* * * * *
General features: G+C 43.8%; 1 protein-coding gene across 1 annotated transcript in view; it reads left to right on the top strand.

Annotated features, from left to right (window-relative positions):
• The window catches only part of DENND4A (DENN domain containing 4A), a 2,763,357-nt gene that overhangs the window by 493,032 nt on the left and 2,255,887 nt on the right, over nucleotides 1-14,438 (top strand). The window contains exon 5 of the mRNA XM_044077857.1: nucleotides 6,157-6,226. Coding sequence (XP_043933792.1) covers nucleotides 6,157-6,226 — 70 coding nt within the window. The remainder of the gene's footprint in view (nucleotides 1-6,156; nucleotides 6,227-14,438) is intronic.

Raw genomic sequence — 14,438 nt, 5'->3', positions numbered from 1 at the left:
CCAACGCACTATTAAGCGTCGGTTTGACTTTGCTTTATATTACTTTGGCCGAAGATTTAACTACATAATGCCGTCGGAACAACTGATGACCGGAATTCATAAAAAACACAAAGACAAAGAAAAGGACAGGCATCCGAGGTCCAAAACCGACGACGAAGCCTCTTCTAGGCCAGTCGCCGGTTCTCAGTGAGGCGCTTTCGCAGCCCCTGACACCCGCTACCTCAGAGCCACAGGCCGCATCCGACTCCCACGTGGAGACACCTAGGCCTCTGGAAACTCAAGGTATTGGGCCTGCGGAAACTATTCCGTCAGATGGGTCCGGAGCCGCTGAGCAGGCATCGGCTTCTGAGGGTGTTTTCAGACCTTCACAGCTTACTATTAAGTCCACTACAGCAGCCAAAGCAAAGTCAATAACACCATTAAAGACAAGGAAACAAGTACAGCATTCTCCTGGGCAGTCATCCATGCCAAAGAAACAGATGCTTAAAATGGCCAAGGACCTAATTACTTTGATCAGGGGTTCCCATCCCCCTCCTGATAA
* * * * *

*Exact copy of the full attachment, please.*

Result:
General features: G+C 43.8%; 1 protein-coding gene across 1 annotated transcript in view; it reads left to right on the top strand.

Annotated features, from left to right (window-relative positions):
• The window catches only part of DENND4A (DENN domain containing 4A), a 2,763,357-nt gene that overhangs the window by 493,032 nt on the left and 2,255,887 nt on the right, over nucleotides 1-14,438 (top strand). The window contains exon 5 of the mRNA XM_044077857.1: nucleotides 6,157-6,226. Coding sequence (XP_043933792.1) covers nucleotides 6,157-6,226 — 70 coding nt within the window. The remainder of the gene's footprint in view (nucleotides 1-6,156; nucleotides 6,227-14,438) is intronic.

Raw genomic sequence — 14,438 nt, 5'->3', positions numbered from 1 at the left:
CCAACGCACTATTAAGCGTCGGTTTGACTTTGCTTTATATTACTTTGGCCGAAGATTTAACTACATAATGCCGTCGGAACAACTGATGACCGGAATTCATAAAAAACACAAAGACAAAGAAAAGGACAGGCATCCGAGGTCCAAAACCGACGACGAAGCCTCTTCTAGGCCAGTCGCCGGTTCTCAGTGAGGCGCTTTCGCAGCCCCTGACACCCGCTACCTCAGAGCCACAGGCCGCATCCGACTCCCACGTGGAGACACCTAGGCCTCTGGAAACTCAAGGTATTGGGCCTGCGGAAACTATTCCGTCAGATGGGTCCGGAGCCGCTGAGCAGGCATCGGCTTCTGAGGGTGTTTTCAGACCTTCACAGCTTACTATTAAGTCCACTACAGCAGCCAAAGCAAAGTCAATAACACCATTAAAGACAAGGAAACAAGTACAGCATTCTCCTGGGCAGTCATCCATGCCAAAGAAACAGATGCTTAAAATGGCCAAGGACCTAATTACTTTGATCAGGGGTTCCCATCCCCCTCCTGATAA